Phillip Hughes family letters revealed: 'Slander, illegal deliveries, cover ups and dishonesty' claims

Aussie cricketer Phillip Hughes was struck by a bouncer and died soon after in November 2014. Photo / NZPA
Aussie cricketer Phillip Hughes was struck by a bouncer and died soon after in November 2014. Photo / NZPA

Letters from Phillip Hughes' family reveal their belief that slanderous comments, illegal bowling, dishonesty, a cover up and a slack emergency services response surround the death of the cricketer.

In heartfelt and sometimes angry letters submitted to the inquest into Australian Phillip Hughes' death, the late cricketer's parents Greg and Virginia and siblings Jason and Megan blame a number of factors for his death.

Hughes' father Greg in his submission that "slanderous comments" and "the use of illegal deliveries" made it unsafe for his son on the field on the day he was struck.

Greg Hughes also cites "delays with the ambulance", paramedics wavering "about whether or not to airlift my son to the hospital", as well as the lack of medical staff on site as factors in his son's death.

Jason Hughes insists that Phillip Hughes' batting partner on the field, Tom Cooper, told him fast bowler Doug Bollinger delivered the sledge, "I'm going to kill yas".

He said Cooper - who denied to the inquest hearing Bollinger say that - told him when the pair had a beer at the drinks put on at the SCG for his brother on November 27, 2014.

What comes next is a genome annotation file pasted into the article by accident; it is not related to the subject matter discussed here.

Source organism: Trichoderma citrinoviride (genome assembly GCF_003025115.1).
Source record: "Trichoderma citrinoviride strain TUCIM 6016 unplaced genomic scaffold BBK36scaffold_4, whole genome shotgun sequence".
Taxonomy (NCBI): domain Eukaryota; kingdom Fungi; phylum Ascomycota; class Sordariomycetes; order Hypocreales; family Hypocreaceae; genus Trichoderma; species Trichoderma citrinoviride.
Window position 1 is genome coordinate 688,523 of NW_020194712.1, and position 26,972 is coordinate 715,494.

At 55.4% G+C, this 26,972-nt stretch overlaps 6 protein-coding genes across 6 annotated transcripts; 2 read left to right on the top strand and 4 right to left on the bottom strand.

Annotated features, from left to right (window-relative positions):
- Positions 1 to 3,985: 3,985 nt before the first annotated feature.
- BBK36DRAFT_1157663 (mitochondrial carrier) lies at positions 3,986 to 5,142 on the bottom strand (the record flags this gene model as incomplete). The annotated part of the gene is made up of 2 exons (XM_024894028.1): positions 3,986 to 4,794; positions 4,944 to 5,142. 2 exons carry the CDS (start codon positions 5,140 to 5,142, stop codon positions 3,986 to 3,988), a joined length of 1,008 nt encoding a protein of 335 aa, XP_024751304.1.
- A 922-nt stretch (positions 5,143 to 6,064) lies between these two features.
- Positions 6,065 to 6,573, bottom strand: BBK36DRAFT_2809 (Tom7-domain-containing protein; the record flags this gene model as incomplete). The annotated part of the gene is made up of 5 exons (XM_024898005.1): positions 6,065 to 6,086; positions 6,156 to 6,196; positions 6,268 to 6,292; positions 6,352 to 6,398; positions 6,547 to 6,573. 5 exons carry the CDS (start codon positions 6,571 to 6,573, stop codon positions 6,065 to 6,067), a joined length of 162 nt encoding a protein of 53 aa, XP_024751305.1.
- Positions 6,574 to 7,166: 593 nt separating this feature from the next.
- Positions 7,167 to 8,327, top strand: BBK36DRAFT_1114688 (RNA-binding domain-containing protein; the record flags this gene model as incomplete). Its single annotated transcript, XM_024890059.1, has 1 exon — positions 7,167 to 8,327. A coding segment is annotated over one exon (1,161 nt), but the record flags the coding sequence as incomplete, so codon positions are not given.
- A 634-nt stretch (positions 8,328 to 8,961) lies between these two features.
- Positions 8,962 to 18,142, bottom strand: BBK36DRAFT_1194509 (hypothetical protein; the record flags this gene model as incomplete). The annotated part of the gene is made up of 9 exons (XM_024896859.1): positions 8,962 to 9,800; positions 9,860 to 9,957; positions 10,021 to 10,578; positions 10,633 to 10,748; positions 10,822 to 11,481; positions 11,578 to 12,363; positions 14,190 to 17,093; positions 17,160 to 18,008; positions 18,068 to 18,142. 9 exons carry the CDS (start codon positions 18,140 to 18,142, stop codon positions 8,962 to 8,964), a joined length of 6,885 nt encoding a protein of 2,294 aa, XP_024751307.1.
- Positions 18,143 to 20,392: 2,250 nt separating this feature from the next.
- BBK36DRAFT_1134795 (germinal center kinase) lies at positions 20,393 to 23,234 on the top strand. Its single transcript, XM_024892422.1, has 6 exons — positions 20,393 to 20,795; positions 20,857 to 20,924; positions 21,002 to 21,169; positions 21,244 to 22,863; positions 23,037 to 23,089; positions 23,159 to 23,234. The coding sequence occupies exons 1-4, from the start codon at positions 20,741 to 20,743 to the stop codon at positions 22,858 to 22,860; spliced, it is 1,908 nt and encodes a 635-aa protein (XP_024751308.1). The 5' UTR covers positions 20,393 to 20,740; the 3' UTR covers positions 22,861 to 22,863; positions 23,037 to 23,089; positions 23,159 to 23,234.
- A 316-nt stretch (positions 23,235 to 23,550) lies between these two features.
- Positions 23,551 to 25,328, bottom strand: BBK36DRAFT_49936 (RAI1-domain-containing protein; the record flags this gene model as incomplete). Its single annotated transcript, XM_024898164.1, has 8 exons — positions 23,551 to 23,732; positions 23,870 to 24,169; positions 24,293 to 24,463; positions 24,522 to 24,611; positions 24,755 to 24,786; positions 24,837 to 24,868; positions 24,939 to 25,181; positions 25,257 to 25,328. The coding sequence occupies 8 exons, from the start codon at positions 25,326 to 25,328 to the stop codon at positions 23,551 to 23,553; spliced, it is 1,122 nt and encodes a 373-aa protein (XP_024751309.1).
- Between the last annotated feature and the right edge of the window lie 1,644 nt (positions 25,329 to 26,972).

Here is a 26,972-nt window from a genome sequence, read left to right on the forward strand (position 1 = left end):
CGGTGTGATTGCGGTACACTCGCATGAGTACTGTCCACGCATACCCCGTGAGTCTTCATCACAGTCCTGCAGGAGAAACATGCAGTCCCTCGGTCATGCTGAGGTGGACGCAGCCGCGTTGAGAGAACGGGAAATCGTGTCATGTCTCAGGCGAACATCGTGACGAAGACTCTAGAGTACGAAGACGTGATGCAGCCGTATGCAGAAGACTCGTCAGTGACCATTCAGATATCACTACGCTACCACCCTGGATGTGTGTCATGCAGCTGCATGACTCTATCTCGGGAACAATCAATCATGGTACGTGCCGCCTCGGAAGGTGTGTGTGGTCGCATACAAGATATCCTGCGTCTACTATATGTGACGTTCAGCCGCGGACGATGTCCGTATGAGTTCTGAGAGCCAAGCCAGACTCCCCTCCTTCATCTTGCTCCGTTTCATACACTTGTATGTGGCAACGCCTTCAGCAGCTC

Jason Hughes lists eight principal grievances or concerns he has about the day his brother died.

They include the fact "the other 14 people on the field that day could be crucial witnesses ... what haven't the players and umpires been spoken to and interviewed?"

He also questioned why there was no match report, the "level of medical care and how long it took to get Phillip to hospital", and the number of "borderline" balls not called out by the umpires.

Greg Hughes said in his submission "those balls were not getting pulled up" and said video of the game showed his son indicating something was awry.

"The footage ... showed my son giving hand gestures to his team member Tom Cooper at the other end as if to say, 'What is going on?'"

Jason Hughes said he had viewed the video of the game and identified three bouncers during over 47, with only one being called by the umpires.

He said the video also revealed Bollinger spoke with both his brother and Cooper after the second last delivery of the 44th over.

Phillip Hughes' sister, Megan, said she was "shocked' by the amount of time that passed between being told her brother was going to St Vincent's Hospital and his actually being taken from the field.

Megan and her mother, Virginia, were at the game which the family had hoped would enhance Phillip's chances of getting back into the Australian side.

"We all knew, including Phillip, that this match could be the answer to our prayers, but in other words, it was just the opposite."

Megan said after being told Phillip was going to hospital "soon, soon", she remembered "time passing, a lot of time".

"I had no idea why we weren't straight on our way to hospital with Phillip.

"Then I saw Phillip was still on the field and hadn't left yet. At this point, I was shocked.

"I believe things were not dealt with in the manner they should have been.

"My brother deserved the best care and the best people around him doing their job.

"If there are mishaps that have happened we need to settle this and hopefully receive an end result that will help us progress through life without our dearly beloved son and brother."

- news.com.au

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